10 Common Small Business Tax Deductions

Small Business Expenses That Qualify as Tax Deductions

Many small business expenses qualify as tax deductions -- in fact, more than you might think -- but certain rules apply to many of them. Learn what you can and can't do before you begin subtracting from your tax obligation.

  • Many small business deductions have limits or restrictions. For example, entertainment deductions are often limited to 50 percent of each expense. 
  • Create a paper or electronic trail for each deduction you claim. Include the date of the expense, the exact amount and the purpose it served your business in case you have to explain the deduction to the Internal Revenue Service. This can be as easy as saving receipts, bank statements and credit card statements and making notations on them to remind yourself why the expenses were incurred. 
  • Keep business and personal expenses separate. Don't pay personal bills from your business account, and definitely don't include personal expenses as business expenses on your business tax return. 

Now that you have the basics down, here are some examples of what you can deduct. 

Expenses for Accounting, Bookkeeping, Taxes

You may decide to hire and pay someone to take care of your bookkeeping and accounting, or to prepare tax returns and offer tax advice. These professional services are deductible business expenses. More

Advertising and Marketing Expenses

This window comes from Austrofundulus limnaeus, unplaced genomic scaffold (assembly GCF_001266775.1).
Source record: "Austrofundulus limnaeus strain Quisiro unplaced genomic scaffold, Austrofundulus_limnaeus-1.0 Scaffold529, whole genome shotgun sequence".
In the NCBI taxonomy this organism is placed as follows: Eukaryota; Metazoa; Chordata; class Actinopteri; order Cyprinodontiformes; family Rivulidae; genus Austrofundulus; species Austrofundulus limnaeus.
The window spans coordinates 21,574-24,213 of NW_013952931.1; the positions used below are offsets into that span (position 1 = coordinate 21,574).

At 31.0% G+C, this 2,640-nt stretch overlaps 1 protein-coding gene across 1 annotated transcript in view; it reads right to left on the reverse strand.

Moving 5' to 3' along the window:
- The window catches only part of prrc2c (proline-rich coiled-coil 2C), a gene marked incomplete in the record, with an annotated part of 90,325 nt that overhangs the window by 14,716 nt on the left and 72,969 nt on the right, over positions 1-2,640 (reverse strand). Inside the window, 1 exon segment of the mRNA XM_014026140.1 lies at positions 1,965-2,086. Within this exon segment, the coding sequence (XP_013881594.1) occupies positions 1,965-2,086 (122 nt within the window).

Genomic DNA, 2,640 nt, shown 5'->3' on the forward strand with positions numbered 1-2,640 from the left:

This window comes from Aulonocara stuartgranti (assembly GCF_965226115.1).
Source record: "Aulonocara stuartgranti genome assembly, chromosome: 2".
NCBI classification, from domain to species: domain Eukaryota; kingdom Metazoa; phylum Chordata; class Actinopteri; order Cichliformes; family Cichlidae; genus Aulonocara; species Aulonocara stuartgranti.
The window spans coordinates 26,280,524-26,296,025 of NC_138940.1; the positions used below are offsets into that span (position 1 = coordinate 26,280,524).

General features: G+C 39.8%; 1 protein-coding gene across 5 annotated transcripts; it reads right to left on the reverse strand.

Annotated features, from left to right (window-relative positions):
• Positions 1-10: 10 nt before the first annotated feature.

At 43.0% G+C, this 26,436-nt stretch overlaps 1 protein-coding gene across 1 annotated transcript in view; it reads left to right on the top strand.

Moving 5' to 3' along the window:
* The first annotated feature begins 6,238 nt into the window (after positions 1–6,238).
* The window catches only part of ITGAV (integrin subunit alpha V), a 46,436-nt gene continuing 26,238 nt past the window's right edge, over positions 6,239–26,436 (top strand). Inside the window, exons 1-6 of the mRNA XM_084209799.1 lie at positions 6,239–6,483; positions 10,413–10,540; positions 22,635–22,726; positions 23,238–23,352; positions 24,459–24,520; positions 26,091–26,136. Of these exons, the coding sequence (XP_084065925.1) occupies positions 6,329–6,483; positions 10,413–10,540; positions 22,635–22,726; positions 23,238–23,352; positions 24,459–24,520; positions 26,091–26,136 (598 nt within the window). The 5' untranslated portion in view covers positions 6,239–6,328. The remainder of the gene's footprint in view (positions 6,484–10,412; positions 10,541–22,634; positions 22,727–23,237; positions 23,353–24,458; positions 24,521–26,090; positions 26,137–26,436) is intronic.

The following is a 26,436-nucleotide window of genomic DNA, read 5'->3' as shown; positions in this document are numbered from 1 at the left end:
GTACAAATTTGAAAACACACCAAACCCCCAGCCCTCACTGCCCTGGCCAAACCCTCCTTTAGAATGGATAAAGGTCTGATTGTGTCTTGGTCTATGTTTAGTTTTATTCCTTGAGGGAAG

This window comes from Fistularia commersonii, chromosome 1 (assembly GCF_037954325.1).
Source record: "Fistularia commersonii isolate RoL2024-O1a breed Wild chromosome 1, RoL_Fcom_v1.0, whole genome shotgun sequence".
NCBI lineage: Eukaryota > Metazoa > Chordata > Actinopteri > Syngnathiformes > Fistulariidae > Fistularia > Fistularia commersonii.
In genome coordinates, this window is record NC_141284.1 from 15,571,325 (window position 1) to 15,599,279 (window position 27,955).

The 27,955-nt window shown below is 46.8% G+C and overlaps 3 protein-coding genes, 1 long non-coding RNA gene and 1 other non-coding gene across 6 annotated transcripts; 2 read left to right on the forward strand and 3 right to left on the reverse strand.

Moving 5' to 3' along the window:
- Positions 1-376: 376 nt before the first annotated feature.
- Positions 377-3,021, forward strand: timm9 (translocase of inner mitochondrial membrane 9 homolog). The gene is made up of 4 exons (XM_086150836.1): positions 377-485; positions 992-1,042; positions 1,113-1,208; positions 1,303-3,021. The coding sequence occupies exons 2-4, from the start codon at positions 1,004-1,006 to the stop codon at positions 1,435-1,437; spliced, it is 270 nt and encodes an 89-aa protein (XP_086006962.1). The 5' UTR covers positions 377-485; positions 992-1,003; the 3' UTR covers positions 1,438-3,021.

Whether you call it advertising, marketing or promotion, you can deduct expenses that help you bring in new customers and keep existing clientele.  More

Reference Materials, Computer Hardware and Software

You can deduct the costs of purchasing necessary reference materials, as well as computer hardware and software. Make sure your computer use is 100% dedicated to your business before you take a full deduction, and check with an accountant before you write off the entire amount of computer in the year you purchase it. These expenses must sometimes be depreciated and recaptured over several years. More

Use of Your Car/Truck for Business Purposes

You can deduct expenses related to business use of your vehicle using the IRS standard mileage rate or by deducting actual expenses.The standard mileage rate is adjusted periodically and not always upward, so check for the most recent figure. It went from 57.5 cents a mile in 2015 down to 54 cents a mile in 2016, reflecting a drop in gasoline costs that year. Run the numbers both ways to see which is most advantageous to you, keeping in mind that you can't use the standard mileage rate if you depreciated the cost of your vehicle in previous years. You can't deduct expenses for commuting back and forth to your business location. More

Insurance Expenses

If you have purchased insurance for your business, for your business equipment, or health insurance for yourself and employees, you can deduct these expenses for business tax purposes. More

Interest on Business Debts

If you have purchased a building or you have a business loan, you probably have interest expenses. These are tax deductible. More

Legal and Professional Fees

In addition to the fees you paid your CPA or accountant, you can also deduct expenses for attorneys, appraisers and other business advisors. More

Business Travel and Entertainment Expenses

Expenses for business travel, meals and entertainment are deductible. They're usually subject to the 50-percent rule and you must prove they were incurred for business purposes. Business gifts to clients may be fully deductible up to $25 each.   More

Office Supplies and Materials

Every business needs office supplies and materials. These expenses are also deductible for business tax purposes. More

Tax Expenses

Many local and state taxes are deductible on your federal return. For example, if you have a business vehicle, the license registration is deductible.  More